The author stresses the untraditional character of modernism and its opposition to realism. Indeed, modernism has torn apart the historical continuity of world culture. Another feature of modernism is its superficial dependence on modern science, an often mechanical neo-positivist transplantation of the type of mentality characteristic of mathematics or physics into art.
Modernism emerged in the late 19th century as a reaction to the failure of man to settle social conflicts and problems and realize the ideals advanced by art. The modernist type of consciousness has been produced by acute social contradictions.
Modernism is an attempt to escape from the awareness that art is impotent. Unable to influence human soul in its entirety, modernists try to at least touch it, even if they wound it with fragments of shattered art. Modernism has split the traditional artistic image choosing to regard its individual elements as absolute. For naturalism, this is the objective content of the image; for the "stream of consciousness" literature and cinema – its psychological significance; for expressionism – the emotional load it carries; for abstractionism – its colour and outline. Modernism has enhanced each of these elements isolated as a result of the split of the traditional image. Modernist art perceives real social forces as something uncontrollable and beyond the grasp of human mind. Unable to understand the genuine sources of social processes, it has evolved the image of infernal, malicious will which blindly manipulates man.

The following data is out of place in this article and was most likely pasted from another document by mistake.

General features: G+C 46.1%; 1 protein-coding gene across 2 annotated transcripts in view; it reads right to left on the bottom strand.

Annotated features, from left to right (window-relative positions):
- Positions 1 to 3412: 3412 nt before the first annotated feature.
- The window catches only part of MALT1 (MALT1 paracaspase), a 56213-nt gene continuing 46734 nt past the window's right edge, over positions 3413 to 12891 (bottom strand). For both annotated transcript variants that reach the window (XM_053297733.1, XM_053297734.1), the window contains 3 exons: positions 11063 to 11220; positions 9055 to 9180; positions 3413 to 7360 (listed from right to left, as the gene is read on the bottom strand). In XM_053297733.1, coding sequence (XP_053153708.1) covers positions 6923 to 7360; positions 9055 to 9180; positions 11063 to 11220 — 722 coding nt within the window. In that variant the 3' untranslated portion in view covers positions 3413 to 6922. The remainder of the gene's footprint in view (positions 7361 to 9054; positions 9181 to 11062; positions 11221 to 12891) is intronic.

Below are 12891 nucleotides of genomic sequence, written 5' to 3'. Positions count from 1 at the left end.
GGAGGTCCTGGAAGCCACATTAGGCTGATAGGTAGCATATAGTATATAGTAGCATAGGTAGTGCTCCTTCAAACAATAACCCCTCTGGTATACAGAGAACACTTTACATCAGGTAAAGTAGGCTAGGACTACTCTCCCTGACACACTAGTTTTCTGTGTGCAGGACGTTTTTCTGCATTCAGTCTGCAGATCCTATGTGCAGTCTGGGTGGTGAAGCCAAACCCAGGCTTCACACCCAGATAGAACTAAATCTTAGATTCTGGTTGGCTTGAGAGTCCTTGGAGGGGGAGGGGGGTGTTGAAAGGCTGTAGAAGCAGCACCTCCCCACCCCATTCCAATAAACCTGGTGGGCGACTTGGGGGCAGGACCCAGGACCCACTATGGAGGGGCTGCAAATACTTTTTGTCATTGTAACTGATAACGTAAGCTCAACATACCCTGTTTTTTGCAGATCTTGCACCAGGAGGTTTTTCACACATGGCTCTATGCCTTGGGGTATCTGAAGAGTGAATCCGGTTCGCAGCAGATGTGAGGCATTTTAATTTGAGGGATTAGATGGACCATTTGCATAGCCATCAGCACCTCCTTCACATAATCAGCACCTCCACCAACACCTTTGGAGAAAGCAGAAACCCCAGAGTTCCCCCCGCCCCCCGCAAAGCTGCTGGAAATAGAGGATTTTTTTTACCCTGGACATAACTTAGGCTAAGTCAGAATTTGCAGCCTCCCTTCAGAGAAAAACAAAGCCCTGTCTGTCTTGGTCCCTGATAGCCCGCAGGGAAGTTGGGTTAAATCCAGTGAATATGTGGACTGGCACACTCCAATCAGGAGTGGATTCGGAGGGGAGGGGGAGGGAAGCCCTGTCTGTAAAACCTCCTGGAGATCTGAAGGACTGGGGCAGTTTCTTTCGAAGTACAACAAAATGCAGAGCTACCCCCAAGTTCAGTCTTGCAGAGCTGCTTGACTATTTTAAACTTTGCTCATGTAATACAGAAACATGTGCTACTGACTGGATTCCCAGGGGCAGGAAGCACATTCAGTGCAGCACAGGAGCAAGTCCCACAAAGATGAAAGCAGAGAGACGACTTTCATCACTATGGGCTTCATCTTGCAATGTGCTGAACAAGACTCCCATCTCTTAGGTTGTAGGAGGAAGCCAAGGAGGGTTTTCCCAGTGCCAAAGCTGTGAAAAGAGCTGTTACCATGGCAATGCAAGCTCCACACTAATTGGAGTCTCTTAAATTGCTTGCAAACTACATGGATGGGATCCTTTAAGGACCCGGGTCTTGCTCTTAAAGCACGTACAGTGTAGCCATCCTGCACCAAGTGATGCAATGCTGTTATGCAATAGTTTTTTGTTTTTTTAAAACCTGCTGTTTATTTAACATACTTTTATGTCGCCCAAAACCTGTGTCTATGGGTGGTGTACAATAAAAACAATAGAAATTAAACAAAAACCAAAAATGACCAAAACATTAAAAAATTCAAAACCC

Twentieth-century realistic art, based on integral and diversified thinking, has assimilated the achievements of historically different types of artistic consciousness, including all that is valuable in modernism, and particularly in its technique. Thus it has enhanced its intellectual content and acquired psychological insight, expressiveness and novelty of form.
The dominant feature of modernism is fragmentation, it is split and disrupted thinking aiming at absolute objectivity (naturalism) or absolute subjectivity (surrealism, abstract art, etc.) Romanticism is a harmonious world outlook whose features are the emphasis on the aesthetic ideal and subjectivism seen in the light of this ideal. Realism is also a well-rounded world outlook, but its goal is to understand life and its major social processes as they are; realism interprets life from the angle of the humanitarian aesthetic ideals.
It is inadmissible to infinitely extend the boundaries of realism counting, for instance, Kafka as a realist on the strength of the fact that he wrote about the alienation and everyone's personal responsibility for it. The problem of alienation – one of the most acute ones in the 20th century, was indeed treated in Kafka's work. But realism as a method implies not only that which has been depicted by the artist but also his approach to the material, his concept of life. Besides the subject, two other major components of art are the way the subject is dealt with and poetics. In the case of Kafka, the last two elements are not realistic. His work is permeated with the feeling of global and boundless hostility of the world towards the personality, his poetics brings together the logical and the illogical, the real and the unreal; his consciousness has a dreamlike quality: fantastical metamorphoses are intertwined with ordinary happenings, and the author considers this perfectly natural. True, Kafka's dreams at times border on reality, but that is not a sign of realism but a universal quality of human mentality. Kafka's work can be ranked as expressionistic.